A rally to remember the "industries and communities who suffered" under Baroness Thatcher will take place within hours of the former prime minister's funeral.
First Minister Alex Salmond will attend the funeral service at St Paul's Cathedral in London this morning, along with other leading politicians and international figures.
But while the service in London will commemorate the life of the former Tory leader who died last week, some of those who opposed her will hold a rally in Glasgow this evening to "remember those who were plunged into despair and poverty" as a result of her government's policies.
As prime minister, the then Mrs Thatcher introduced the community charge, commonly known as the poll tax, to Scotland before the rest of the UK.
Prominent left-winger Tommy Sheridan, a former MSP, helped lead the protests against the poll tax in Scotland. He will speak at the Glasgow rally alongside trade unionists, representatives of the steel industry and the Campaign for Nuclear Disarmament.
Independent MSP Jean Urquhart, who quit the SNP in protest against the party's support for Nato membership should Scotland become independent, is also due to address the gathering in George Square.
Last week more than 300 people gathered in the Glasgow square to celebrate the death of Baroness Thatcher.
Ken Ross, co-organiser of today's event, said: "The array of speakers at the rally will reflect the many industries and communities who suffered under Thatcher.
"We will remember miners, steel workers, print workers, public sector workers and factory and plant workers whose industries were decimated and whose livelihoods were destroyed.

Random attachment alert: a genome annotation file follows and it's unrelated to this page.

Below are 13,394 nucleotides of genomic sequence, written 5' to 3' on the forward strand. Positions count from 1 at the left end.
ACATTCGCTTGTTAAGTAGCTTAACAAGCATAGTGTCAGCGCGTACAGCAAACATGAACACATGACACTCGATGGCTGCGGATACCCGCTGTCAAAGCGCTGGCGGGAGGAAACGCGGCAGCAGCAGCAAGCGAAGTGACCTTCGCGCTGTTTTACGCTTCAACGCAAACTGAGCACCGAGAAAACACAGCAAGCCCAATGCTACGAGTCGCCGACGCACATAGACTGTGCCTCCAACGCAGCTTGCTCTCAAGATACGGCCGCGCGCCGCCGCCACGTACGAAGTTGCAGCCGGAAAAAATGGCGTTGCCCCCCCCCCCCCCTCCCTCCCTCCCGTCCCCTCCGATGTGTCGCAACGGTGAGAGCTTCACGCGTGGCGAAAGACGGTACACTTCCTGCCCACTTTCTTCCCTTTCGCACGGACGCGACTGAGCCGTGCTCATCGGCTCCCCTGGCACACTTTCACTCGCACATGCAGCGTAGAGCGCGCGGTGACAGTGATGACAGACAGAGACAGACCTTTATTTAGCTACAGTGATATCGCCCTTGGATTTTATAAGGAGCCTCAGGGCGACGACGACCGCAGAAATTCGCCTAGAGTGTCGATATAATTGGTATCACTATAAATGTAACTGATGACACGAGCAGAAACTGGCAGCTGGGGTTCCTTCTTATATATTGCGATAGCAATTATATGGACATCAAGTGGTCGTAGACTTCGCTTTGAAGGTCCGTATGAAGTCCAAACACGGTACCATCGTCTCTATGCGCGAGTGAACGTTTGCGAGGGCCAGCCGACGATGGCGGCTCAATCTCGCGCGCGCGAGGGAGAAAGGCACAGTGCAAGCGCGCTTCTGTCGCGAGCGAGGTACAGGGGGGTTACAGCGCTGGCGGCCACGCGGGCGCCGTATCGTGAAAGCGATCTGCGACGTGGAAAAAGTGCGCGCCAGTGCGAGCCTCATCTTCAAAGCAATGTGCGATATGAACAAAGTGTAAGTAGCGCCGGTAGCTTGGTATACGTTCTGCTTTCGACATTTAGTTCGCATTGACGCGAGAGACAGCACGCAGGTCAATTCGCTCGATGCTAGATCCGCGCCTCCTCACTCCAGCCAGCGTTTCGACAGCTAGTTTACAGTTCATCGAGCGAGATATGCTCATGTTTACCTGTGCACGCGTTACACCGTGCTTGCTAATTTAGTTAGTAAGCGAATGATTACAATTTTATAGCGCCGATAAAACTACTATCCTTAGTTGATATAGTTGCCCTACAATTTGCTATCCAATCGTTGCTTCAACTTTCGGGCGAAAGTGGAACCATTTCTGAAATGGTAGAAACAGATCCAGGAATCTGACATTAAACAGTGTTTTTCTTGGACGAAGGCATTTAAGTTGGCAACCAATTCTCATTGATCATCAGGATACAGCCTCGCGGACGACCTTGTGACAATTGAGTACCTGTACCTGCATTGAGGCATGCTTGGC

"We will remember those who were plunged into despair and poverty as a direct consequence of Thatcher's heartless and barbaric policies. This is Thatcher's real legacy."
MSPs at Holyrood were due to discuss Baroness Thatcher's legacy this afternoon but the timing of the debate was changed to avoid a clash with her funeral.
Brought forward by the group of Green and Independent MSPs at the Scottish Parliament, the debate has been rescheduled for tomorrow afternoon.
After the death of Baroness Thatcher last week, First Minister Alex Salmond said she was a strong leader, despite routinely calling into question the impact of her policies.
"Margaret Thatcher was a truly formidable prime minister whose policies defined a political generation,'' he said in a statement.
Scottish Labour leader Johann Lamont offered her "deepest condolences" to the former prime minister's family and friends.
But she also said: "I came into politics to fight the ideology and values of Margaret Thatcher, which I believe damaged our country."
Scottish Conservative chairman David Mundell, the only Tory MP in Scotland, described her as "a truly transformational figure who rescued an ailing Britain and set our nation on the path to an economic prosperity and social mobility that we had never previously enjoyed".
He said: "Margaret Thatcher changed Britain for the better but she helped change the world for the better too.'